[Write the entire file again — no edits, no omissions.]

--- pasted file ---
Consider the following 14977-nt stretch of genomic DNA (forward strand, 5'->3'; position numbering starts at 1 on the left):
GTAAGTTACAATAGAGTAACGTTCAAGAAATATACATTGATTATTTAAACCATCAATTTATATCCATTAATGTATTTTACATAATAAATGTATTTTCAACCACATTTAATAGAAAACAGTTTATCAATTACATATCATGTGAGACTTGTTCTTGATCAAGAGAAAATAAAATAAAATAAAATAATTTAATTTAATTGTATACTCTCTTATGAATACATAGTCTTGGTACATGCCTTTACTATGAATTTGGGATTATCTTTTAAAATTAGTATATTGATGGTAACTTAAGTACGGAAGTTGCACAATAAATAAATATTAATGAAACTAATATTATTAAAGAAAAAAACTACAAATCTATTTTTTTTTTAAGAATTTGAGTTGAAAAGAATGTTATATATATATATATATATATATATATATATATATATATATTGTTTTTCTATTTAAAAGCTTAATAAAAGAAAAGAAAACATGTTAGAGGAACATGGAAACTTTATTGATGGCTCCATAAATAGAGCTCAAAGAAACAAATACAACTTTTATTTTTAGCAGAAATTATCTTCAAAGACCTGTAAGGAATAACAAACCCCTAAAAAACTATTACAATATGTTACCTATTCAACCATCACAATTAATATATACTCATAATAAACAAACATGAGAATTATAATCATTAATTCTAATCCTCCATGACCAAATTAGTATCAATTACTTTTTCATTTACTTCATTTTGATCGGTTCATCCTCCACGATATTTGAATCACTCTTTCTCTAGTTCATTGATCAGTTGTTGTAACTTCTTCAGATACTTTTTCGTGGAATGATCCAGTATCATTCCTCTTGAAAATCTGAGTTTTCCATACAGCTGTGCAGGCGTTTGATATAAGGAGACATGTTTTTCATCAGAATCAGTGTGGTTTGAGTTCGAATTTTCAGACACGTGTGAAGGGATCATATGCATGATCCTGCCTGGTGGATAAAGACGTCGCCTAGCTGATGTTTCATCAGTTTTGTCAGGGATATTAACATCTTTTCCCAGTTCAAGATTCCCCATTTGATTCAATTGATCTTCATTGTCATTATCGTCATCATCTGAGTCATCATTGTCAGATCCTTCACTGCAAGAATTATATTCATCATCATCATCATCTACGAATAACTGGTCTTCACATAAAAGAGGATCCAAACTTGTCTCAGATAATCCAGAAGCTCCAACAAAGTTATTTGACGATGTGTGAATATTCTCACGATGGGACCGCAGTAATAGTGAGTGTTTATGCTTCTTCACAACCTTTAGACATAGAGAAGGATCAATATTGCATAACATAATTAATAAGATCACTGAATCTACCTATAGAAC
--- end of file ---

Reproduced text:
Consider the following 14977-nt stretch of genomic DNA (forward strand, 5'->3'; position numbering starts at 1 on the left):
GTAAGTTACAATAGAGTAACGTTCAAGAAATATACATTGATTATTTAAACCATCAATTTATATCCATTAATGTATTTTACATAATAAATGTATTTTCAACCACATTTAATAGAAAACAGTTTATCAATTACATATCATGTGAGACTTGTTCTTGATCAAGAGAAAATAAAATAAAATAAAATAATTTAATTTAATTGTATACTCTCTTATGAATACATAGTCTTGGTACATGCCTTTACTATGAATTTGGGATTATCTTTTAAAATTAGTATATTGATGGTAACTTAAGTACGGAAGTTGCACAATAAATAAATATTAATGAAACTAATATTATTAAAGAAAAAAACTACAAATCTATTTTTTTTTTAAGAATTTGAGTTGAAAAGAATGTTATATATATATATATATATATATATATATATATATATATATTGTTTTTCTATTTAAAAGCTTAATAAAAGAAAAGAAAACATGTTAGAGGAACATGGAAACTTTATTGATGGCTCCATAAATAGAGCTCAAAGAAACAAATACAACTTTTATTTTTAGCAGAAATTATCTTCAAAGACCTGTAAGGAATAACAAACCCCTAAAAAACTATTACAATATGTTACCTATTCAACCATCACAATTAATATATACTCATAATAAACAAACATGAGAATTATAATCATTAATTCTAATCCTCCATGACCAAATTAGTATCAATTACTTTTTCATTTACTTCATTTTGATCGGTTCATCCTCCACGATATTTGAATCACTCTTTCTCTAGTTCATTGATCAGTTGTTGTAACTTCTTCAGATACTTTTTCGTGGAATGATCCAGTATCATTCCTCTTGAAAATCTGAGTTTTCCATACAGCTGTGCAGGCGTTTGATATAAGGAGACATGTTTTTCATCAGAATCAGTGTGGTTTGAGTTCGAATTTTCAGACACGTGTGAAGGGATCATATGCATGATCCTGCCTGGTGGATAAAGACGTCGCCTAGCTGATGTTTCATCAGTTTTGTCAGGGATATTAACATCTTTTCCCAGTTCAAGATTCCCCATTTGATTCAATTGATCTTCATTGTCATTATCGTCATCATCTGAGTCATCATTGTCAGATCCTTCACTGCAAGAATTATATTCATCATCATCATCATCTACGAATAACTGGTCTTCACATAAAAGAGGATCCAAACTTGTCTCAGATAATCCAGAAGCTCCAACAAAGTTATTTGACGATGTGTGAATATTCTCACGATGGGACCGCAGTAATAGTGAGTGTTTATGCTTCTTCACAACCTTTAGACATAGAGAAGGATCAATATTGCATAACATAATTAATAAGATCACTGAATCTACCTATAGAAC